Green Building Council Expands Access to Homes Network
Dramatically expanding local access to green homebuilding expertise, the U.S. Green Building Council of Washington, D.C., has doubled its network of LEED for Homes Providers across the United States.
Launched by the nonprofit council in December 2007, LEED for Homes is a national, third-party certification system for green homes. Green homes certified using LEED must complete a rigorous on-site inspection to verify performance in energy efficiency, water conservation, non-toxic materials, and other features. To date, more than 540 homes have been recognized at LEED certification levels of Certified, Silver, Gold, or Platinum; and an additional 12,940 have registered under the program and are currently under development.
"We are not powerless against the enormous environmental issues we face today," said Michelle Moore, the council's senior vice president of Policy and Market Development. "By choosing a green home, individual Americans can lower their utility bills, make a difference, and have a healthier, more sustainable lifestyle for themselves and for their families."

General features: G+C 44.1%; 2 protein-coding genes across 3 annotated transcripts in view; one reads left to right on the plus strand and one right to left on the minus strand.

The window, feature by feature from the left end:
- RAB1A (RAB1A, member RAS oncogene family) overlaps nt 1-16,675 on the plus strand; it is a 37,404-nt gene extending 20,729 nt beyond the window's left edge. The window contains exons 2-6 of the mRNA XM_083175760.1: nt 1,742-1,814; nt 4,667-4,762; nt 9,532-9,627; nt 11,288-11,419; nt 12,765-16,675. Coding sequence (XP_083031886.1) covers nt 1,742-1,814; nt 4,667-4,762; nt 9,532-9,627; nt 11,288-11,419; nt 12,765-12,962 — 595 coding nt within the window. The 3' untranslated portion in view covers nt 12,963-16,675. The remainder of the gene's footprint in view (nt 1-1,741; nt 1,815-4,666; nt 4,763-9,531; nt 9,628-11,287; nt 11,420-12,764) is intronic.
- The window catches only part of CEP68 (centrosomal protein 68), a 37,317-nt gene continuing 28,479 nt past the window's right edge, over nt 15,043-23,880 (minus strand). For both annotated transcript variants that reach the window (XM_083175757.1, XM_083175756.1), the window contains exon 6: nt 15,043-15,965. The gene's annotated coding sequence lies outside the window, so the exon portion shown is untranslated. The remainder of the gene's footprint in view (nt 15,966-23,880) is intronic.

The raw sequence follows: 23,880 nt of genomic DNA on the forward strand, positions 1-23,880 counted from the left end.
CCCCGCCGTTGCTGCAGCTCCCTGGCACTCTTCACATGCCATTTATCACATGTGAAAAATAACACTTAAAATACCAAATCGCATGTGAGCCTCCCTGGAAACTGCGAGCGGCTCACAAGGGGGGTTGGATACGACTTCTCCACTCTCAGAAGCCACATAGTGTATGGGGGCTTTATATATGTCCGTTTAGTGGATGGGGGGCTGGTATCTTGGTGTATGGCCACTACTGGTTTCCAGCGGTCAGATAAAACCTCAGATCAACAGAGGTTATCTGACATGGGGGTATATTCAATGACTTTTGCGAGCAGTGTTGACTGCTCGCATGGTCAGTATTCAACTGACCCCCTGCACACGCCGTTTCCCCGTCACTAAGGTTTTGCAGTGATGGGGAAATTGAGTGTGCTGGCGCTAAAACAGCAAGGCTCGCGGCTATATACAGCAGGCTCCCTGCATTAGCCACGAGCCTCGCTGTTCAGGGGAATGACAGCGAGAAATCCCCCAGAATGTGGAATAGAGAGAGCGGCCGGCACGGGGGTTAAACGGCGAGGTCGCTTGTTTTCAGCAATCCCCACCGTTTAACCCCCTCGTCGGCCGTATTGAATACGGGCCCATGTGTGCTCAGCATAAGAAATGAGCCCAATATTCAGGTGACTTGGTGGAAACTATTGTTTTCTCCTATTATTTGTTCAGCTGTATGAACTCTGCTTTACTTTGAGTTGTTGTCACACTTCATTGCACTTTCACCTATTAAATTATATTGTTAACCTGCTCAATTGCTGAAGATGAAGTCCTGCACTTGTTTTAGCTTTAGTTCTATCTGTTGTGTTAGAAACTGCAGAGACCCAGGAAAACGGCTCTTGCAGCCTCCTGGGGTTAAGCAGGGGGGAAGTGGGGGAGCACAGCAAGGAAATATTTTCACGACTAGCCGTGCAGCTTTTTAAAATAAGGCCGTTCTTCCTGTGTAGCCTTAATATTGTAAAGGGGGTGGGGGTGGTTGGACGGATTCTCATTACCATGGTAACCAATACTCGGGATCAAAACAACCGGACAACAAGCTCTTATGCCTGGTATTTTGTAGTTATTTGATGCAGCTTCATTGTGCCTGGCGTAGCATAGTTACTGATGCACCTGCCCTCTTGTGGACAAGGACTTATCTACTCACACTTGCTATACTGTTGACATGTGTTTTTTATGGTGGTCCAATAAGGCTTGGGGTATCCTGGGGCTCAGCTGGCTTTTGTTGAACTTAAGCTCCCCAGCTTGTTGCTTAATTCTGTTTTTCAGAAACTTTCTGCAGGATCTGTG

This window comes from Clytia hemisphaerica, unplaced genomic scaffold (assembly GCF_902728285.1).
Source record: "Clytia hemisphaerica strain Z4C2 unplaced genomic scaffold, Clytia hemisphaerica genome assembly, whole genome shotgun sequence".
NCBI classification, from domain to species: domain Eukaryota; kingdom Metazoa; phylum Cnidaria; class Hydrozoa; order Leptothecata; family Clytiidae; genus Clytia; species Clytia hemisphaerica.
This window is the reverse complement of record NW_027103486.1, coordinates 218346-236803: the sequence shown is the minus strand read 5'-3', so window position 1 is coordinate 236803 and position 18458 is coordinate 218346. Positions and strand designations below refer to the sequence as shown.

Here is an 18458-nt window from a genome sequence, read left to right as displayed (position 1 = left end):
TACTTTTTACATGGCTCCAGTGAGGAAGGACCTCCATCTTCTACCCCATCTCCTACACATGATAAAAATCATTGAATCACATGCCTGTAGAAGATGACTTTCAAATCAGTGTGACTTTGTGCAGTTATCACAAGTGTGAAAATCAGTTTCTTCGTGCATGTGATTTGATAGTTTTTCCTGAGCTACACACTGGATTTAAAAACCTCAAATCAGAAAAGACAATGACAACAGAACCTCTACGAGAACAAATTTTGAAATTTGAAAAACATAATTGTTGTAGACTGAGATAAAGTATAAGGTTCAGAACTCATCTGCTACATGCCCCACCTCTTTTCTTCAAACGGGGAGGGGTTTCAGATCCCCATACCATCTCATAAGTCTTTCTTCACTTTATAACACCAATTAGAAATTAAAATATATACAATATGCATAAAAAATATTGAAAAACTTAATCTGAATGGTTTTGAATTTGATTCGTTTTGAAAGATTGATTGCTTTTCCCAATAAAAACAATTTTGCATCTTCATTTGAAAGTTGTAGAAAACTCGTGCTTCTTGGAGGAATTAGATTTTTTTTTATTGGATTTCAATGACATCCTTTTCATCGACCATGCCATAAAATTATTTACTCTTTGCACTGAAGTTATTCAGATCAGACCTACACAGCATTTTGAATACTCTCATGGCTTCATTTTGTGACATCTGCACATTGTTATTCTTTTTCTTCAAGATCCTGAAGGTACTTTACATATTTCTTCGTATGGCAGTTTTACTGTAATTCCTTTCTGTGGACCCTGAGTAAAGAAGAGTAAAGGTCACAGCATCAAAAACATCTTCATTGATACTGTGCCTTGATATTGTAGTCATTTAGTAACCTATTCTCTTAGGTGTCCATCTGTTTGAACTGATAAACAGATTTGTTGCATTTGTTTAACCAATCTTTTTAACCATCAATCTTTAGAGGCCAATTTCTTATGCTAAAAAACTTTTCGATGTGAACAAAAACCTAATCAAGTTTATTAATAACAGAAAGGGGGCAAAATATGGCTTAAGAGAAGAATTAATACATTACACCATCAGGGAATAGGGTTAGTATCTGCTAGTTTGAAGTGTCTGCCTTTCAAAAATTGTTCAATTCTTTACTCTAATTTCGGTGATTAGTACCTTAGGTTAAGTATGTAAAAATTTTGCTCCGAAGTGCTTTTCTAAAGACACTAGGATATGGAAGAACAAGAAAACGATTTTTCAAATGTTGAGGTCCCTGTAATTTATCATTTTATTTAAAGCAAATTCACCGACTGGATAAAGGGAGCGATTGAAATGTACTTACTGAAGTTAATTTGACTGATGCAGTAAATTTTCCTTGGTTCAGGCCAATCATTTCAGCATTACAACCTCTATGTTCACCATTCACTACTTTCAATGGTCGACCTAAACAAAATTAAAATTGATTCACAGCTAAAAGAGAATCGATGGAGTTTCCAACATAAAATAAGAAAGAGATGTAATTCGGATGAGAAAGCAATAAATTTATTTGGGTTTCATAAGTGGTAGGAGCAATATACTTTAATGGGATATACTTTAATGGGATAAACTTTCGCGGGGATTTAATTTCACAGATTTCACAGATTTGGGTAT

Green homes, on average, save 30 to 50 percent on energy bills and reduce carbon dioxide emissions by a similar amount. In the United States, homes account for 21 percent of all carbon dioxide emissions. Green homes also use less water, create less waste, and have dramatically better indoor environmental quality than conventionally built homes. For the people who live in a green home, the result is lower utility bills and a healthier, better place to live. Green home owners also cite fewer instances of mold and mildew, and fewer incidences of asthma.